The Bottom Line
The playbook for what drives value for brands at The Big Game is evolving with new digital tools and alternatives to significant ad investment. This will continue to attract more brands to consider how they can capitalize on the marketing potential of the Big Game while emerging technology will start to reshape the nature of the advertising activations we see each year. Marketers: as you enjoy the excitement of Super Bowl LVI, search for and identify ways brands are making the most out of new formats for social and digital content. Challenge your teams to think beyond the Super Bowl ad to the marketing magic possible when the moment is met with a modern approach to brand marketing.
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Early reactions to Miller Lite’s “Meta Lite Bar” experience – where it will offer virtual beer, games, and a chance to view what would have been its Big Game spot –prove there’s work needed to convince the masses that the Metaverse matters. Steve Colbert ripped into the idea: “Man, I love commercials, but I wish I had to work harder to access them while my avatar drinks this imaginary can of carbonated disappointment.”
While some of his riff is just late-night chum, there are insights about how brands should approach the Metaverse, mixed-reality, and emerging tech that consumers are just beginning to identify and understand. Colbert’s points are top of mind for everyone as big ideas for virtual storefronts, fully immersive VR experiences, and digital avatar ecosystems fill the news.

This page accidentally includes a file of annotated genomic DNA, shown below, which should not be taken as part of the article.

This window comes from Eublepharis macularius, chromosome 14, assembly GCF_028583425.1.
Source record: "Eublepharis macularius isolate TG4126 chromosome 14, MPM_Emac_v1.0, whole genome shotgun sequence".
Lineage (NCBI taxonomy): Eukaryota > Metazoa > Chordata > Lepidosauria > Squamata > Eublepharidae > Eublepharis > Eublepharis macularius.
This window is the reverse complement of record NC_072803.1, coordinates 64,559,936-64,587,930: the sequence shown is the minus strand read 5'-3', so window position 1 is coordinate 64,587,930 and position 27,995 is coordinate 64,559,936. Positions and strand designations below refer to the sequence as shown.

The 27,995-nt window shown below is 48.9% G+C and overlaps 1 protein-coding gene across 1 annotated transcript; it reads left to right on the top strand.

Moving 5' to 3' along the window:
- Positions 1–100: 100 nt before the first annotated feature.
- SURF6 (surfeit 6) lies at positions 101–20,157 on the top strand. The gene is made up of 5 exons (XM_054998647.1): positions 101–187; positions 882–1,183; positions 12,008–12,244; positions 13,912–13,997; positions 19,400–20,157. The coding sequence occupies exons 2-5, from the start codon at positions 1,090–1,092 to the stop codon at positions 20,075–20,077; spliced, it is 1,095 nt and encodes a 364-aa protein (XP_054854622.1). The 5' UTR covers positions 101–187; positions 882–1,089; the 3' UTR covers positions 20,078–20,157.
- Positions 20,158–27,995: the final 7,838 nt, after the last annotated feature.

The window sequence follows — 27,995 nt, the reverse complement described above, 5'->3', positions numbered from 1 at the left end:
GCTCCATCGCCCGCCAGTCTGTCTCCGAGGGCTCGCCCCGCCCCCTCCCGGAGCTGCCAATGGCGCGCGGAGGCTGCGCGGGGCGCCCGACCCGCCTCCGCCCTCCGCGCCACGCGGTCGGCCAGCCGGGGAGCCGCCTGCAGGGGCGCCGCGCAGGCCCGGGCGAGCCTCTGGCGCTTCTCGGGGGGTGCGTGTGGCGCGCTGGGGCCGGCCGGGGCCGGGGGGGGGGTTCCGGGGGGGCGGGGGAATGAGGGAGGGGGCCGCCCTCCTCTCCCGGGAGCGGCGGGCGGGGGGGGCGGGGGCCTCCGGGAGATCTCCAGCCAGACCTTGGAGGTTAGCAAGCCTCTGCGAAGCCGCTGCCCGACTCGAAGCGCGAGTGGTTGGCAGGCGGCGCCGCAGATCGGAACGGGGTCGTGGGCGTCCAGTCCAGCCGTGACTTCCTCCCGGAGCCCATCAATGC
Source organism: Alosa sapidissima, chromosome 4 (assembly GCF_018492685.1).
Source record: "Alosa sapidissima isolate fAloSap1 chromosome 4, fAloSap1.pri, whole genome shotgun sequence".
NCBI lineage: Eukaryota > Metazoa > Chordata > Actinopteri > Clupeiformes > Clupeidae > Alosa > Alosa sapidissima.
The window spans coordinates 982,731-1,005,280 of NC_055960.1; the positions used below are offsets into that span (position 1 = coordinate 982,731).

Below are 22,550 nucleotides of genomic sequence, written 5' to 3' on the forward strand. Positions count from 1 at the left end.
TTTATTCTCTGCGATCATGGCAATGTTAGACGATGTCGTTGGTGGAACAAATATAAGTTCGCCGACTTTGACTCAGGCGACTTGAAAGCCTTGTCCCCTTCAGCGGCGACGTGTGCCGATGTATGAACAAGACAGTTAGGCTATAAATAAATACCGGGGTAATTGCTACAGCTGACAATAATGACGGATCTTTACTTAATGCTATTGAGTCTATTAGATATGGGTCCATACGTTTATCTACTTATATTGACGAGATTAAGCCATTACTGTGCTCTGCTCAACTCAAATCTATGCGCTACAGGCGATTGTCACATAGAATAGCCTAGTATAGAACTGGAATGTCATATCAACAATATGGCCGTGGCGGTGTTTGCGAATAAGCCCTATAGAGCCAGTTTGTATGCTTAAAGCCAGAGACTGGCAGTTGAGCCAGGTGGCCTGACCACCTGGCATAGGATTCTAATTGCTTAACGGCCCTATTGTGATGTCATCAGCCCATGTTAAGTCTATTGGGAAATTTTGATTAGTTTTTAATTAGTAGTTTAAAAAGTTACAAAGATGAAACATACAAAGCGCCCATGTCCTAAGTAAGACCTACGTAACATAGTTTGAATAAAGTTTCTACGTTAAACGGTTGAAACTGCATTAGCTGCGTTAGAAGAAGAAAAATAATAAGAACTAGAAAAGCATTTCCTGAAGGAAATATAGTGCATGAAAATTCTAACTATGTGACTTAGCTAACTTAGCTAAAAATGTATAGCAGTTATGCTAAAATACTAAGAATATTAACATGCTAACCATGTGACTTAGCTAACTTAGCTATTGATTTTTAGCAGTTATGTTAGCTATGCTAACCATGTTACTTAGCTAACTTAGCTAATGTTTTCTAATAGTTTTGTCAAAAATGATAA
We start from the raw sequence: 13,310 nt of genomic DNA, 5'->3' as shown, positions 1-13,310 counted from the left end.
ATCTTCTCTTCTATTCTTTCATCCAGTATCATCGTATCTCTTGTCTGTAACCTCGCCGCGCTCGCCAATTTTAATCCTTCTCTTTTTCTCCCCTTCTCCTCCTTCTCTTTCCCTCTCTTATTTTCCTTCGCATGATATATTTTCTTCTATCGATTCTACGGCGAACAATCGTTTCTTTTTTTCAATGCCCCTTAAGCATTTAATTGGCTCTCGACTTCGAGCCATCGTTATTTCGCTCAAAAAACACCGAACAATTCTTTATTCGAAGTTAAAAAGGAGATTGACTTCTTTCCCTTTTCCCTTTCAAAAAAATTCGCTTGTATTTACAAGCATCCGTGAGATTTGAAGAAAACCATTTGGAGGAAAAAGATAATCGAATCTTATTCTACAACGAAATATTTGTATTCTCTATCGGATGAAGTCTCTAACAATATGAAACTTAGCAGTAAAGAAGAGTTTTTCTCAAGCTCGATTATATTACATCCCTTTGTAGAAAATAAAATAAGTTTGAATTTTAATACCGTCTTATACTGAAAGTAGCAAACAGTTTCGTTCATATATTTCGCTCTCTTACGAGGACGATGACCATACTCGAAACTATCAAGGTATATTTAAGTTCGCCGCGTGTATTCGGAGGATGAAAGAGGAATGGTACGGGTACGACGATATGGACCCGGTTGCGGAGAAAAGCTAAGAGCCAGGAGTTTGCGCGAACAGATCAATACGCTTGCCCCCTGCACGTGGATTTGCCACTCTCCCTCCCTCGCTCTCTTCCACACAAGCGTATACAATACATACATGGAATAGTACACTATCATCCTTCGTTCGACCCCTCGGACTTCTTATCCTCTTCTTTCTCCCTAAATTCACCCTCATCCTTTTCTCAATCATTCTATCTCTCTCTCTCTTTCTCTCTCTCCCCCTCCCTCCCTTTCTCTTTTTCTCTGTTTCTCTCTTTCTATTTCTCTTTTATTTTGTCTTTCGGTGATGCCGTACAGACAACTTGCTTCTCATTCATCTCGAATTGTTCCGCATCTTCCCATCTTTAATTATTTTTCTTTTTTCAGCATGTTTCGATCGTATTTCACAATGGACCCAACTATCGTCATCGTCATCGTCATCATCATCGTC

Two parts of Colbert’s criticism for brands to unravel:
- “Work harder to access” – This is going to be a big barrier to early adoption of Metaverse tech. If consumers don’t find it easy to access brand experiences, they won’t engage. While conditioned consumer behavior is the hardest thing in the world to change (when did you last download an app for something?), the only thing stronger than conditioned behavior is a change to one’s environment. Experiments in AR and mixed-reality, especially powered by mobile, can disrupt and captivate consumers in a memorable and meaningful way. Shared environments with low barriers to access will drive value in this space.
- “While my avatar drinks this imaginary can of carbonated disappointment.” The Metaverse is a shared experience, but virtual reality can be isolating. AR and other tech that allows for shared social experiences will connect us to people and places in exciting and fun ways. While the idea of drinking a digital beer may leave people scratching their heads, if the metaverse dive bar that Miller Lite unveils during the Big Game includes a compelling array of shared content and experiences, the fun consumers are having together in this space will eclipse their initial confusion at the premise.
Many brands will try their hands at Metaversal tech in the coming months. Marketers should learn from early consumer/social reactions to experiments underway at the Big Game and proactively work to solve some of the barriers of consumer adoption in this exciting new space.